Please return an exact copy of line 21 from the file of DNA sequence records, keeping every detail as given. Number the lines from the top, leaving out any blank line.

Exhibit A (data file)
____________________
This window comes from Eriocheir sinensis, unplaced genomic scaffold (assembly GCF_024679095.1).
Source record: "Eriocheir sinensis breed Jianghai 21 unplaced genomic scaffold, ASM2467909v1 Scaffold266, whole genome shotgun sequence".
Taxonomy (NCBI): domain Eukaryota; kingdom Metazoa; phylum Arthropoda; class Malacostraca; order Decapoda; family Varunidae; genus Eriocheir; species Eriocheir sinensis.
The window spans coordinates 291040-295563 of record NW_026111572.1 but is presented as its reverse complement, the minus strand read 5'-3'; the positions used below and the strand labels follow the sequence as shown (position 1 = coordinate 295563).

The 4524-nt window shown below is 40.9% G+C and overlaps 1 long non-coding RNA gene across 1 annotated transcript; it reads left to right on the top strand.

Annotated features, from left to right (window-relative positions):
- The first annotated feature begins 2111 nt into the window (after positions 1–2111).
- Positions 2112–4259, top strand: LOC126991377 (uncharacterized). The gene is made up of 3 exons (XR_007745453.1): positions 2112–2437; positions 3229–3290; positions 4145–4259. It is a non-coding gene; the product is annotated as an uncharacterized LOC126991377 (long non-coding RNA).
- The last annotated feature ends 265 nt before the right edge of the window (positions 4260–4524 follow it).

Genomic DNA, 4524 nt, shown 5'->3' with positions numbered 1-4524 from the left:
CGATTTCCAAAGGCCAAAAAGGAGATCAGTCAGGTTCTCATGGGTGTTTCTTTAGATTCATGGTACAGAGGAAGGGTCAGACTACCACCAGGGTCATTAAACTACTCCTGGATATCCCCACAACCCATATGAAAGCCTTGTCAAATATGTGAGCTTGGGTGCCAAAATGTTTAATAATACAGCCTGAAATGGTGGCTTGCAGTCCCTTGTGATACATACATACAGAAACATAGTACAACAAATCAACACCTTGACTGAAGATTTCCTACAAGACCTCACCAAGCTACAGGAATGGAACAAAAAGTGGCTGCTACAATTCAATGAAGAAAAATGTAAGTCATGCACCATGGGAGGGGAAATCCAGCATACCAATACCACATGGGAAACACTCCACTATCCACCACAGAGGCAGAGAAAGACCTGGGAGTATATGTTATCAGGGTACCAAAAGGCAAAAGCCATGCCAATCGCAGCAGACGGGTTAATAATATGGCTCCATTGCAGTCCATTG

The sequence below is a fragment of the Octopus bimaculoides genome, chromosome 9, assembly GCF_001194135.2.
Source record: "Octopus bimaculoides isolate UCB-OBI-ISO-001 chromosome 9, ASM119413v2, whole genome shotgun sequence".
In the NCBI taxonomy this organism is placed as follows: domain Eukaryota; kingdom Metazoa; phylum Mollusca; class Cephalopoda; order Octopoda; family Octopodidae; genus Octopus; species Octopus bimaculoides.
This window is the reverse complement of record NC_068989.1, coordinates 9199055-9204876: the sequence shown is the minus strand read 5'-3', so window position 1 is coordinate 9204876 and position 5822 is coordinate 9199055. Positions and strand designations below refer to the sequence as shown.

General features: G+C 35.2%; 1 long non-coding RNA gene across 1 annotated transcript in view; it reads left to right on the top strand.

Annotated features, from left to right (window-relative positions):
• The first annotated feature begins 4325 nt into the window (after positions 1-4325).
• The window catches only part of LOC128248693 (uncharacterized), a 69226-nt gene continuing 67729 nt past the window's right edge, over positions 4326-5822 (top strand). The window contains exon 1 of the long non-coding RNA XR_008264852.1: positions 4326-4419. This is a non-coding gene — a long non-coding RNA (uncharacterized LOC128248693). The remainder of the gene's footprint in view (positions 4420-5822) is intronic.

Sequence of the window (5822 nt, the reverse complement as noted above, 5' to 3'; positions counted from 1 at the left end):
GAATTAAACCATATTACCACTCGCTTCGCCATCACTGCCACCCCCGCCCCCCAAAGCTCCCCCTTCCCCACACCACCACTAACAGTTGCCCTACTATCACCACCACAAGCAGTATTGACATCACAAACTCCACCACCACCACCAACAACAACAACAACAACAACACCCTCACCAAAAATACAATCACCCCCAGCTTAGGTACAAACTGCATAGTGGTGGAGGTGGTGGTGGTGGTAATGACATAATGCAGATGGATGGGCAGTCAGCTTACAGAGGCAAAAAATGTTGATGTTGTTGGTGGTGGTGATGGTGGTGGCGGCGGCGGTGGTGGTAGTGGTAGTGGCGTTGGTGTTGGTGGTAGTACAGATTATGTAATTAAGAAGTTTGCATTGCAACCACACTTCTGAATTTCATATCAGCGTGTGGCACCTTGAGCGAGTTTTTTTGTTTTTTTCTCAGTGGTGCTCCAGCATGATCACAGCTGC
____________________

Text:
GAATTAAACCATATTACCACTCGCTTCGCCATCACTGCCACCCCCGCCCCCCAAAGCTCCCCCTTCCCCACACCACCACTAACAGTTGCCCTACTATCACCACCACAAGCAGTATTGACATCACAAACTCCACCACCACCACCAACAACAACAACAACAACAACACCCTCACCAAAAATACAATCACCCCCAGCTTAGGTACAAACTGCATAGTGGTGGAGGTGGTGGTGGTGGTAATGACATAATGCAGATGGATGGGCAGTCAGCTTACAGAGGCAAAAAATGTTGATGTTGTTGGTGGTGGTGATGGTGGTGGCGGCGGCGGTGGTGGTAGTGGTAGTGGCGTTGGTGTTGGTGGTAGTACAGATTATGTAATTAAGAAGTTTGCATTGCAACCACACTTCTGAATTTCATATCAGCGTGTGGCACCTTGAGCGAGTTTTTTTGTTTTTTTCTCAGTGGTGCTCCAGCATGATCACAGCTGC